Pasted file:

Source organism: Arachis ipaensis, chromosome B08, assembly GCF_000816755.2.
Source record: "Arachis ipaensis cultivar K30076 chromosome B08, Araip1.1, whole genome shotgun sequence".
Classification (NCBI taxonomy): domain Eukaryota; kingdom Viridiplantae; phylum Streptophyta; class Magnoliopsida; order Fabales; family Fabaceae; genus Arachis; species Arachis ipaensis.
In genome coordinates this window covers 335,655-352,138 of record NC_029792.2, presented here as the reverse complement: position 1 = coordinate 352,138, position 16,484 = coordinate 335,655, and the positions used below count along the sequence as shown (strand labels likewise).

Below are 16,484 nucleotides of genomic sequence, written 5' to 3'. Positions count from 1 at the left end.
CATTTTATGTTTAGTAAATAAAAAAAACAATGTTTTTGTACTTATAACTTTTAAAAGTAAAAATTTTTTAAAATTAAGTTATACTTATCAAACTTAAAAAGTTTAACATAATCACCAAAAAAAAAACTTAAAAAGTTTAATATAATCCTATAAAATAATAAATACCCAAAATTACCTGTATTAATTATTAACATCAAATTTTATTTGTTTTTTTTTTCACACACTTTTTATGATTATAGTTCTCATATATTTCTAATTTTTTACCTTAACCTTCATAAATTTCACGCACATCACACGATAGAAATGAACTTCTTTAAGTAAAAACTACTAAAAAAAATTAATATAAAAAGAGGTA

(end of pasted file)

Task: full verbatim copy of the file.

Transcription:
Source organism: Arachis ipaensis, chromosome B08, assembly GCF_000816755.2.
Source record: "Arachis ipaensis cultivar K30076 chromosome B08, Araip1.1, whole genome shotgun sequence".
Classification (NCBI taxonomy): domain Eukaryota; kingdom Viridiplantae; phylum Streptophyta; class Magnoliopsida; order Fabales; family Fabaceae; genus Arachis; species Arachis ipaensis.
In genome coordinates this window covers 335,655-352,138 of record NC_029792.2, presented here as the reverse complement: position 1 = coordinate 352,138, position 16,484 = coordinate 335,655, and the positions used below count along the sequence as shown (strand labels likewise).

Below are 16,484 nucleotides of genomic sequence, written 5' to 3'. Positions count from 1 at the left end.
CATTTTATGTTTAGTAAATAAAAAAAACAATGTTTTTGTACTTATAACTTTTAAAAGTAAAAATTTTTTAAAATTAAGTTATACTTATCAAACTTAAAAAGTTTAACATAATCACCAAAAAAAAAACTTAAAAAGTTTAATATAATCCTATAAAATAATAAATACCCAAAATTACCTGTATTAATTATTAACATCAAATTTTATTTGTTTTTTTTTTCACACACTTTTTATGATTATAGTTCTCATATATTTCTAATTTTTTACCTTAACCTTCATAAATTTCACGCACATCACACGATAGAAATGAACTTCTTTAAGTAAAAACTACTAAAAAAAATTAATATAAAAAGAGGTA